The Strike keyboard looks very similar to the Steelseries 7G which I’m of course a big fan of. It has the standard black layout, with white, laser etched keys and some red styling in the top right hand corner. Edges are all nicely rounded and the keys are slightly sloped backwards; though the font choice is an interesting one. Not sure what it is, but it’s not the typical one we’ve seen on other keyboards we’ve reviewed.
Next to the Strike logo in the top right there’s the three LED indicators for the usual “lock” options.
The first few F keys, F1-3 and F5-8 have media secondary functions, including mute, volume up/down, play/pause, stop, skip back and skip forward. All of these are activated via the converted windows key in the bottom left. This acts like a function key on a laptop. This also makes it impossible to accidentally minimuse your game, something most gamers will be pleased with.
One weird thing I did notice – and it’s very minor – you can see the metal hooks for the space bar and insert keys from your usual seated position. This seems weird.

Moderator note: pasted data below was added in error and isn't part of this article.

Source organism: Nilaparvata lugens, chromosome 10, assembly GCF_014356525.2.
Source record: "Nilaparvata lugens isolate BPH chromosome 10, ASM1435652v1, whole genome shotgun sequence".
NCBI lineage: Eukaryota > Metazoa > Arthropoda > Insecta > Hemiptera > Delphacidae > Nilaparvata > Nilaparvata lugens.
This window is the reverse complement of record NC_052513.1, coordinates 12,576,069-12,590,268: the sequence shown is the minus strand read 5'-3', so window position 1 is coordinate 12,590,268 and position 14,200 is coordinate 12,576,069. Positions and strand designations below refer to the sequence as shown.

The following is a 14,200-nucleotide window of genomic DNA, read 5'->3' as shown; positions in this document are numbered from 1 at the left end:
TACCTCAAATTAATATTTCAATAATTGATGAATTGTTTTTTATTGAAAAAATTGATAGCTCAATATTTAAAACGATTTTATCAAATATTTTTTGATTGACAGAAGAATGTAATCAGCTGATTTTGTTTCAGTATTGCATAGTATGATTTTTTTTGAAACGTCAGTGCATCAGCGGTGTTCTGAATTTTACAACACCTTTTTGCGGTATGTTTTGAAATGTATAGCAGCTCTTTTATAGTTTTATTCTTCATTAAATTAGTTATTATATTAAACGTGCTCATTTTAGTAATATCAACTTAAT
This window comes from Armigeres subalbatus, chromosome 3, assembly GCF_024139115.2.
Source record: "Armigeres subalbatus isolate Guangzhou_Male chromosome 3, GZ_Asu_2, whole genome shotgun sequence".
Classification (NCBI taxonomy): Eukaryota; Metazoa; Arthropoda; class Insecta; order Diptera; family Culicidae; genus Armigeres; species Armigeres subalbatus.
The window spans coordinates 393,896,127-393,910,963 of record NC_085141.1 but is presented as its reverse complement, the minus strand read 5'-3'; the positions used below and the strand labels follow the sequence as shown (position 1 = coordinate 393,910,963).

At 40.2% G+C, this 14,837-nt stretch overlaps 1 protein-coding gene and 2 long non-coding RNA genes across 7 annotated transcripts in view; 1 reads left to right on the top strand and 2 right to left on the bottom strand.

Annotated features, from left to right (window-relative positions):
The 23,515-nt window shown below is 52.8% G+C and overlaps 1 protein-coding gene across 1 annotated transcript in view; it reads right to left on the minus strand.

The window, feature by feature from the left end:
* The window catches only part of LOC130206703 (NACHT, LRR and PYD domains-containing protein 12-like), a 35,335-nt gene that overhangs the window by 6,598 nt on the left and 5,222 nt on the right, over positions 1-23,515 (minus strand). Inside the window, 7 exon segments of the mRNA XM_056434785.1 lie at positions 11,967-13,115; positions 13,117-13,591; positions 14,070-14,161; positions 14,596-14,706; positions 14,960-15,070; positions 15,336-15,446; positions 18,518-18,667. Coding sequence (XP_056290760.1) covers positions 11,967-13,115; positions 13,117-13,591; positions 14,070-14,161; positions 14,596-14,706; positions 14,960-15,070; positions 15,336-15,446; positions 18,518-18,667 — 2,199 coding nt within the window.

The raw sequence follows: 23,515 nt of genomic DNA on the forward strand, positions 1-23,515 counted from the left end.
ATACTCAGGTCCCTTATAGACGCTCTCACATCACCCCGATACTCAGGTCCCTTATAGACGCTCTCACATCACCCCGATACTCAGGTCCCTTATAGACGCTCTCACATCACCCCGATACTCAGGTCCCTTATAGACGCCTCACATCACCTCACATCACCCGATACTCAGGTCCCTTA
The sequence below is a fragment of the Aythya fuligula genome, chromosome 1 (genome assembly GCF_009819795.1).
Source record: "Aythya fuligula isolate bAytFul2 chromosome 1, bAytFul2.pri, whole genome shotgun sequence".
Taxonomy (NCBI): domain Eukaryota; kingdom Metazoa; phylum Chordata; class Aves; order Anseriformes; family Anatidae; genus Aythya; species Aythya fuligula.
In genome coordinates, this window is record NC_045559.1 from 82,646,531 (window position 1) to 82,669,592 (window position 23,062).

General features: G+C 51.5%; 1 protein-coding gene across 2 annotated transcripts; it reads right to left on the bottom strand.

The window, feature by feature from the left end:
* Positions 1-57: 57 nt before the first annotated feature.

The cable for the Strike is nicely braided, but due to its additions (USB Hub and headset cables) it’s very thick, maybe two inches in circumferance. This is much better than lots of different cables, but it’s still a bit of a beast.
USB connectors are USB 2.0, but that’s fine as they’re more designed for powering headsets than they are for data transfer. The headphone and mic ports are a nice addition, but most serious gamers are going to be rocking a 5.1 headset which makes this a bit redundant.
The underside of the Strike has four rubber pads that help keep it in place during operation. Necessary for the heavier handed.
There’s also a pair of feet in the corners which gives you two different angle/height options for the keyboard.
The USB and headphone connectors are all gold plated to improve durability. However, the PS/2 connector is only nickel plated. You only need one USB plugged in if you’re just gaming, but this is quite a lot of cables to get in the way. Give me a single PS/2 connector any day.